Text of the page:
6. Create Messages II - create action


#1

https://www.codecademy.com/en/courses/learn-rails/lessons/one-model/exercises/one-model-create-messages-ii

On the above page it states

The create action uses the message params method to safely collect data from the form and update the database.

What does it mean by "safely"? How could this have been designed in an unsafe way?

In what circumstance would if @message.save return false? I tried inputting an empty message and it still went into the database and showed up at /messages.

Why is :message required in the message_params function but :content is only permitted? What does this mean exactly and why have we set it up this way?

  def create
    @message = Message.new(message_params)
    if @message.save
      redirect_to '/messages'
    else
      render 'new'
    end
  end

  private
    def message_params
        params.require(:message).permit(:content)
    end

#2

Hi @lax_22,

The create action uses the message params method to safely collect data from the form and update the database.

What does it mean by "safely"? How could this have been designed in an unsafe way?

If the server accepted any data you sent it, you would be able to send in database queries (for example). Those could be a serious problem, especially if you were storing password hashes or other sensitive information on your server, because then malicious people could get it easily.

In what circumstance would if @message.save return false?

See here:

There’s a series of callbacks associated with save. If any of the before_* callbacks return false the action is cancelled and save returns false.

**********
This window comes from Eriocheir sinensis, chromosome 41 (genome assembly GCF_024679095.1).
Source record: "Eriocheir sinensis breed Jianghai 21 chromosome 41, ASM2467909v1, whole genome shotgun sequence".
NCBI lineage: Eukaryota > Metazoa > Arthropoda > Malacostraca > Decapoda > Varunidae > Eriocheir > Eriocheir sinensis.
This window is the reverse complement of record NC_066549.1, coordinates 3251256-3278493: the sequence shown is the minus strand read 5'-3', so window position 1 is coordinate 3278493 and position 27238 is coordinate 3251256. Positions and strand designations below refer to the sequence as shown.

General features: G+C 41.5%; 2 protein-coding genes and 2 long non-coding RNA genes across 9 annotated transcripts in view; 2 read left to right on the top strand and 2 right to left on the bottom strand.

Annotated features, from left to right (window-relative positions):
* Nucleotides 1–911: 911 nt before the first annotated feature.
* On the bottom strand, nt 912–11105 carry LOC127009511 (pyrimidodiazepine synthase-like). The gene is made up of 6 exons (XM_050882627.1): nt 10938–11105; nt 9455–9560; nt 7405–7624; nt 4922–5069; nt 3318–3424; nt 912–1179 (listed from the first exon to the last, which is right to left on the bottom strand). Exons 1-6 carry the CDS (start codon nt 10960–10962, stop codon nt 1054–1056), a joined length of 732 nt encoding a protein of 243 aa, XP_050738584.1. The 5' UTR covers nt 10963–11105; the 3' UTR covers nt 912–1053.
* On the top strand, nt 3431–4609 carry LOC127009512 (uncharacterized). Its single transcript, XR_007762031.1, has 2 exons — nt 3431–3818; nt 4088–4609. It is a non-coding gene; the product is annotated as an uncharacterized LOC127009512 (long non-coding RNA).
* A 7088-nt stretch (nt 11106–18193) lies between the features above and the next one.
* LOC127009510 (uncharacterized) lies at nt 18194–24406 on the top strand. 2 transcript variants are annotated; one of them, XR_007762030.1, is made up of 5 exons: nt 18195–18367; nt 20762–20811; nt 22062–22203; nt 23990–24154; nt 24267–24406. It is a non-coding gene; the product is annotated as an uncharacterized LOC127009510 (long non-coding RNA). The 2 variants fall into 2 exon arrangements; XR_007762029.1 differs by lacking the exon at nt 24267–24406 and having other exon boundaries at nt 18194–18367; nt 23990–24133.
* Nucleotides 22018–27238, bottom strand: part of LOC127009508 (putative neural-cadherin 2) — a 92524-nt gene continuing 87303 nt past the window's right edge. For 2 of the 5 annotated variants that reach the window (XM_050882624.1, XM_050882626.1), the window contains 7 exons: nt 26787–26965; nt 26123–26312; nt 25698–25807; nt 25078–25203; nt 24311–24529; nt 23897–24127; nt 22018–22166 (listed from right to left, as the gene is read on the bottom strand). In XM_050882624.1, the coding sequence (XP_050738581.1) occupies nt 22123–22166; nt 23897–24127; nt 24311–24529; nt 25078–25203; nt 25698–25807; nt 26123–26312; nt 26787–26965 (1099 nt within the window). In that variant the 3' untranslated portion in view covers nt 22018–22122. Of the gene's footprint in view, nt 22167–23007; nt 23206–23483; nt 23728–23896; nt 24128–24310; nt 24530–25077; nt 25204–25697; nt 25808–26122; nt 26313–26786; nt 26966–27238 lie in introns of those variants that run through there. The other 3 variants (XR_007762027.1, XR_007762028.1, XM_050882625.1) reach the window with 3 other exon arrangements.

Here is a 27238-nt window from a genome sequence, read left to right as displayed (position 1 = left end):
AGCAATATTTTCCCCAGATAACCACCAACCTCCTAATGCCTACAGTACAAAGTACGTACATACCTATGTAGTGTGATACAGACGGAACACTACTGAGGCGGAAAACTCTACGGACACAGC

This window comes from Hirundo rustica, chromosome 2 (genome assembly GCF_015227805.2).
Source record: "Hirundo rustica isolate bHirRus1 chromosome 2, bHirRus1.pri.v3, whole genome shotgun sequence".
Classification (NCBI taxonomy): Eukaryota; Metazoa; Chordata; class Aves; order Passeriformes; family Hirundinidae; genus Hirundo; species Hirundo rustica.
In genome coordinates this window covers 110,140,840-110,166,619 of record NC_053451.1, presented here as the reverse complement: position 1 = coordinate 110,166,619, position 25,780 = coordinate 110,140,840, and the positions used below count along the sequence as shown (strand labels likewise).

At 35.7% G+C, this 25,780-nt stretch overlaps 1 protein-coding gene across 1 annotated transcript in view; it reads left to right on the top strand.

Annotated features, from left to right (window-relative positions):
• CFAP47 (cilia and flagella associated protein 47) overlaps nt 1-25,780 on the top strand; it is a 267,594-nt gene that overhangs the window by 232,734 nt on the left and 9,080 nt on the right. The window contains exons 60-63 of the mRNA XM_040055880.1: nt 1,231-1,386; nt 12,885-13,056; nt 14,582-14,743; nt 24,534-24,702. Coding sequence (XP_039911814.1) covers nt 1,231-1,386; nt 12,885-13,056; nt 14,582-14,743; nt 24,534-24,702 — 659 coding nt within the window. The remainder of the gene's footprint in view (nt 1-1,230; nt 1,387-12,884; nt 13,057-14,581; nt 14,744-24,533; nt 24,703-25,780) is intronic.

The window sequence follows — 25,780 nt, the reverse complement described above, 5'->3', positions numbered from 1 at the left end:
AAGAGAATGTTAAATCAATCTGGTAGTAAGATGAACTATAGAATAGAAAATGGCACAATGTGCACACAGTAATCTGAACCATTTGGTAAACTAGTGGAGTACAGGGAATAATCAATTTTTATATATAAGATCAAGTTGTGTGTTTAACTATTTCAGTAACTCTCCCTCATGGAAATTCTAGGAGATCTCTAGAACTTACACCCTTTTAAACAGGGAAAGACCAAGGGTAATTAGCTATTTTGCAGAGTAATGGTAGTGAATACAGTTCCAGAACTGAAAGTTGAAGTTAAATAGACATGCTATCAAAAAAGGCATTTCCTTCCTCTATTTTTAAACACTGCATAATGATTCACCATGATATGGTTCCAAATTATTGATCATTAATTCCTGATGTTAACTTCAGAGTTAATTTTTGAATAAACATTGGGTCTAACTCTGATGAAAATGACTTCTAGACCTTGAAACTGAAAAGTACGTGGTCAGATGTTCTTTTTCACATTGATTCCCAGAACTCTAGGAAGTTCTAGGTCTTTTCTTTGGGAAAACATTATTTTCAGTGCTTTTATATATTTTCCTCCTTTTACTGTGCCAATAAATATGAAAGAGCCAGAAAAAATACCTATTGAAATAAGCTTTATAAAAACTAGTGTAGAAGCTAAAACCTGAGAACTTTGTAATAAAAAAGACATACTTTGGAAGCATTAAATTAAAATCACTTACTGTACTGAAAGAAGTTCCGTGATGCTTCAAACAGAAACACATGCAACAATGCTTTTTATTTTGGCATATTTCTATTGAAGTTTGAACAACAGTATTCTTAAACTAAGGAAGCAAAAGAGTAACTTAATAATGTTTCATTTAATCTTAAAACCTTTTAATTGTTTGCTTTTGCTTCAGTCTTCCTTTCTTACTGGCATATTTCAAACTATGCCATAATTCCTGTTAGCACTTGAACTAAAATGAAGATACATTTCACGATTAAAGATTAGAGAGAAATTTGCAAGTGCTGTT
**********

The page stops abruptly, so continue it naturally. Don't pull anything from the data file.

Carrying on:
For example, maybe if you specified that a certain field couldn't be empty (empty fields are allowed by default, which is why you didn't get an error), or had a minimum length, and the data didn't meet those criteria, then save would return false :slight_smile:

Why is :message required in the message_params function but :content is only permitted?

See this Stack Overflow answer and this documentation page. require will throw an error if it's missing, but permit doesn't care if it's fields are missing. permit's job is to weed out all of the fields that aren't allowed, such as if you tried to submit a title with your message somehow.


I hope this helps, please let me know if you have any more questions! :slight_smile:


#3

Thanks zystvan, that's a great explanation!

As we didn't set up any minimum length etc validation am I right in thinking that in this case @message.save will never return false?

I have since modified my message model with the following:

  validates :content, presence: true,
   length: {minimum: 5}

So now it will render new.html again with some error message if the text field is blank or less than 5 characters so I think i have a decent handle on this now, thanks for your help!

How would someone else be able to get at it? These functions run on the server so how would someone else be able to run them? I assume this has something to do with the "private" before def message_params? What does that do?


#5

@lax_22 Thanks, glad it helped!

As we didn't set up any minimum length etc validation am I right in thinking that in this case @message.save will never return false?

I think so, I don't know of any situations in which it'd return false without you adding validations.

How would someone else be able to get at it?

That's a good question :slight_smile: The easiest way would be to use the browser developer tools to add an extra field to the form, then submit it. Here's a blog post talking about the permit() stuff (called “strong parameters”) when it was introduced:

and a second article: http://blog.teamtreehouse.com/rails-4-strong-paremeters

These functions run on the server so how would someone else be able to run them?

You'd run them by submitting the form, which will send an HTTP request to the server, which will then take care of checking it's validity and adding it to the DB and anything else.

I assume this has something to do with the "private" before def message_params? What does that do?

If I remember correctly, private just means you can't access those methods (or variables or whatever else you put inside the private part) from outside that controller file. It's been a while since I took the Ruby course though :sweat_smile:


#6

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